Our Latest News

Call for bilingual rangers to welcome Asian visitors


After a successful trial last year, the Parks and Wildlife Service is increasing its intake of bilingual Discovery Rangers to help provide a quality experience for the increasing number of Asian visitors.More

Comment sought on altering the management plan for Tasman National Park


The State Government is seeking public opinion on the next step to make it easier for tourists and Tasmanians to access and enjoy our natural assets.More

East Coast Whale Trail opened


Whales and visitors to the East Coast will get closer together with a series of new whale viewing sites created between larapuna/Bay of Fires and the Tasman Peninsula.More

Dusky Robin, Melanodryas vittata

Dusky Robin
Dusky Robin
(Photo by Dave Watts)


The endemic Dusky Robin is dark olive-brown above and a lighter grey-white below. The wing  has a narrow white shoulder.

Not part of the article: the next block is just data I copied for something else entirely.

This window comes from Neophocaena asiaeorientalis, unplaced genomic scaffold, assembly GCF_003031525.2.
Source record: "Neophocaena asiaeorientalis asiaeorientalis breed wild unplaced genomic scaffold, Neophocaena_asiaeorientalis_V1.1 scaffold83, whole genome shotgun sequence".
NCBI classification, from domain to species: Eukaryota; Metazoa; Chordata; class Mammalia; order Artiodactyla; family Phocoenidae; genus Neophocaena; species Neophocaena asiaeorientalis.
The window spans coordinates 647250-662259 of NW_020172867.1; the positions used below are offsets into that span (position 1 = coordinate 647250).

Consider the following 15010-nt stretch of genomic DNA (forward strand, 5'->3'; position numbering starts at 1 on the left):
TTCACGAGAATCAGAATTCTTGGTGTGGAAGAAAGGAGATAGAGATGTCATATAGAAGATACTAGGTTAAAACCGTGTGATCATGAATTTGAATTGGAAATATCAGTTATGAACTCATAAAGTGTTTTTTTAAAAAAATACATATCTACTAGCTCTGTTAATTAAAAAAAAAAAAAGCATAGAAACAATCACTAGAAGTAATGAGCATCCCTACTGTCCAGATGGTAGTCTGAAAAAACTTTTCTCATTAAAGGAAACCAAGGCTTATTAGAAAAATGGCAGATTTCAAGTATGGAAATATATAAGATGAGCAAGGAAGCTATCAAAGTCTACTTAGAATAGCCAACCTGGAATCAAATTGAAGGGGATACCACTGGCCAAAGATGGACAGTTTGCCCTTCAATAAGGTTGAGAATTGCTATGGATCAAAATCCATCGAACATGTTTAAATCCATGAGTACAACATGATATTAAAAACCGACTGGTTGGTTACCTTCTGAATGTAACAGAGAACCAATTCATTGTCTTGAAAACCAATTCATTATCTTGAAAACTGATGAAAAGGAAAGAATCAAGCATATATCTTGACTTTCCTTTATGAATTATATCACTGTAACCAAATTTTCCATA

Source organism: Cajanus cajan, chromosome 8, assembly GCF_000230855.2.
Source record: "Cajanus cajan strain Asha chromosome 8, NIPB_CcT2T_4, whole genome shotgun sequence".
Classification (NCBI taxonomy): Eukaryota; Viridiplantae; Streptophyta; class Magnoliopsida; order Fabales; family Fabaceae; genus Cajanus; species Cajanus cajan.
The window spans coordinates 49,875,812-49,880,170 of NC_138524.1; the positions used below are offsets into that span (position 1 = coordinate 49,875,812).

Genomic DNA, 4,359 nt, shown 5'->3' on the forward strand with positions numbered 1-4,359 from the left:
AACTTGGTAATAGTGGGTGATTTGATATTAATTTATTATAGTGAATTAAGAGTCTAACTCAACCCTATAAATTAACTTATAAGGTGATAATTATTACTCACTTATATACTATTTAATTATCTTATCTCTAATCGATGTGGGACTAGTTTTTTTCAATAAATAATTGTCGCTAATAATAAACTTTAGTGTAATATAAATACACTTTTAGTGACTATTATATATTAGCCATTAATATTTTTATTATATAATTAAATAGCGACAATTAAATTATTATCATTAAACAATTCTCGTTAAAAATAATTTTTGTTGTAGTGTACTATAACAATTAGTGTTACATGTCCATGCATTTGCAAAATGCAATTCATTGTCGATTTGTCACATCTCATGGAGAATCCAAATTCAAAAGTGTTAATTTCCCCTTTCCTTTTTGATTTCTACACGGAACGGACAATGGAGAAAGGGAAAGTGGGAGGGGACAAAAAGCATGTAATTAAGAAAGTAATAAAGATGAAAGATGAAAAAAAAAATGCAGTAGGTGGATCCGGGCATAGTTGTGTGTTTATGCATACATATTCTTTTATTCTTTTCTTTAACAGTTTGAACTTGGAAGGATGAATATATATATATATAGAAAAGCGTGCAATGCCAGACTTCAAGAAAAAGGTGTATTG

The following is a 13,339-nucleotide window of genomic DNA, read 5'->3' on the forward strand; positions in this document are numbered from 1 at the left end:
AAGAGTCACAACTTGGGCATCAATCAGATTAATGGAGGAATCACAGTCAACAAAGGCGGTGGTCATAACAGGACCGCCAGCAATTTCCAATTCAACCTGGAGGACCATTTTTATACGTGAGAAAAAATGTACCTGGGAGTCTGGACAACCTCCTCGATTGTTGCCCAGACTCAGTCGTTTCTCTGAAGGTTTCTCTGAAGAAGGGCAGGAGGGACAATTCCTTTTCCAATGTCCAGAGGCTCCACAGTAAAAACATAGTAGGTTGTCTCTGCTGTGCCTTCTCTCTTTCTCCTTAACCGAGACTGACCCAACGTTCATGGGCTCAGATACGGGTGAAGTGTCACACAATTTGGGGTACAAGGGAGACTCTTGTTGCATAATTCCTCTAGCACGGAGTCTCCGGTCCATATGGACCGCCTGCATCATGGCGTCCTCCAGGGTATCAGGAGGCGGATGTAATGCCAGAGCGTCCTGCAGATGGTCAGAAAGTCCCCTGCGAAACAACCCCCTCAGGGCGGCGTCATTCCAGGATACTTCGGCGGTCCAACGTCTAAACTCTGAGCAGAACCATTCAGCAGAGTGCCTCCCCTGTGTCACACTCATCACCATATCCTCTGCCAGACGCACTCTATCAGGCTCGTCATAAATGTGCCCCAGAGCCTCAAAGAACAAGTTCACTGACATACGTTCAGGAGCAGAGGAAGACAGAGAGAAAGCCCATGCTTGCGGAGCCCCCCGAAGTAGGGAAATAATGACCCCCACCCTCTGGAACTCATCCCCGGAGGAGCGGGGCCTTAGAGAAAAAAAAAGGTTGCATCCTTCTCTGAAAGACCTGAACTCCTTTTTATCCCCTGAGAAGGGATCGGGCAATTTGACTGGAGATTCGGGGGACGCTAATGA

Juveniles have grey plumage flecked with white.


The Dusky Robin occurs in open eucalypt forest, woodland and coastal heath throughout Tasmania. A subspecies of this bird is confined to King Island.

It can often be seen sitting on stumps and fence posts; indeed, this practice earned the bird the name "stump robin" by early settlers.


The Dusky Robin drops silently from its perch to the ground to catch insects.


It breeds in early spring, laying 3-4 spotted, pale green eggs. The nest is cup-shaped, lined with bark and grass.


Its call is an undulating "pre-pree".
Distribution Map courtesy Natural Values Atlas, data from theLIST
© 2010 State of Tasmania


Found only in Tasmania, the Dusky Robin occurs in suitable habitat throughout the island.